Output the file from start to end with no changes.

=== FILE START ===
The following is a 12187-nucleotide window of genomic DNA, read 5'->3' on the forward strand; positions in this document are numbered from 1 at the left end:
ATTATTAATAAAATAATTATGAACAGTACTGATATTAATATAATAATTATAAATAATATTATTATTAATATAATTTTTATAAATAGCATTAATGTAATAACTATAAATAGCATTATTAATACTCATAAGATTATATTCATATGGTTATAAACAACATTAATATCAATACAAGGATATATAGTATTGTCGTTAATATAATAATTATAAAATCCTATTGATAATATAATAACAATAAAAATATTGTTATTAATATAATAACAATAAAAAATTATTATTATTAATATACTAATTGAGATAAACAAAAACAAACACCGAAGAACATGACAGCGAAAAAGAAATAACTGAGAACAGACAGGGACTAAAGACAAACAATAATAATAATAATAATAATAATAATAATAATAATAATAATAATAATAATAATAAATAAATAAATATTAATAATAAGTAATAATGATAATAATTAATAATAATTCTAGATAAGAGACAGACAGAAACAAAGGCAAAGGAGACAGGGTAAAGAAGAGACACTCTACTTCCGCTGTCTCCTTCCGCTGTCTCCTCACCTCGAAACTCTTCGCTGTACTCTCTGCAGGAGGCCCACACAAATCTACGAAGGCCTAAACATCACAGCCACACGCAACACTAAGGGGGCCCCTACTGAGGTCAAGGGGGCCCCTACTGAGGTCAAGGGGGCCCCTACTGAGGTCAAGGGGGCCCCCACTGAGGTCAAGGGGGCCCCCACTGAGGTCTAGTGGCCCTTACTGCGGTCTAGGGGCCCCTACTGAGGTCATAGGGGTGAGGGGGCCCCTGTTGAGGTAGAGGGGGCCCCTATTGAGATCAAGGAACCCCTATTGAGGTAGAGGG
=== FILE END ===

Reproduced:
The following is a 12187-nucleotide window of genomic DNA, read 5'->3' on the forward strand; positions in this document are numbered from 1 at the left end:
ATTATTAATAAAATAATTATGAACAGTACTGATATTAATATAATAATTATAAATAATATTATTATTAATATAATTTTTATAAATAGCATTAATGTAATAACTATAAATAGCATTATTAATACTCATAAGATTATATTCATATGGTTATAAACAACATTAATATCAATACAAGGATATATAGTATTGTCGTTAATATAATAATTATAAAATCCTATTGATAATATAATAACAATAAAAATATTGTTATTAATATAATAACAATAAAAAATTATTATTATTAATATACTAATTGAGATAAACAAAAACAAACACCGAAGAACATGACAGCGAAAAAGAAATAACTGAGAACAGACAGGGACTAAAGACAAACAATAATAATAATAATAATAATAATAATAATAATAATAATAATAATAATAATAATAAATAAATAAATATTAATAATAAGTAATAATGATAATAATTAATAATAATTCTAGATAAGAGACAGACAGAAACAAAGGCAAAGGAGACAGGGTAAAGAAGAGACACTCTACTTCCGCTGTCTCCTTCCGCTGTCTCCTCACCTCGAAACTCTTCGCTGTACTCTCTGCAGGAGGCCCACACAAATCTACGAAGGCCTAAACATCACAGCCACACGCAACACTAAGGGGGCCCCTACTGAGGTCAAGGGGGCCCCTACTGAGGTCAAGGGGGCCCCTACTGAGGTCAAGGGGGCCCCCACTGAGGTCAAGGGGGCCCCCACTGAGGTCTAGTGGCCCTTACTGCGGTCTAGGGGCCCCTACTGAGGTCATAGGGGTGAGGGGGCCCCTGTTGAGGTAGAGGGGGCCCCTATTGAGATCAAGGAACCCCTATTGAGGTAGAGGG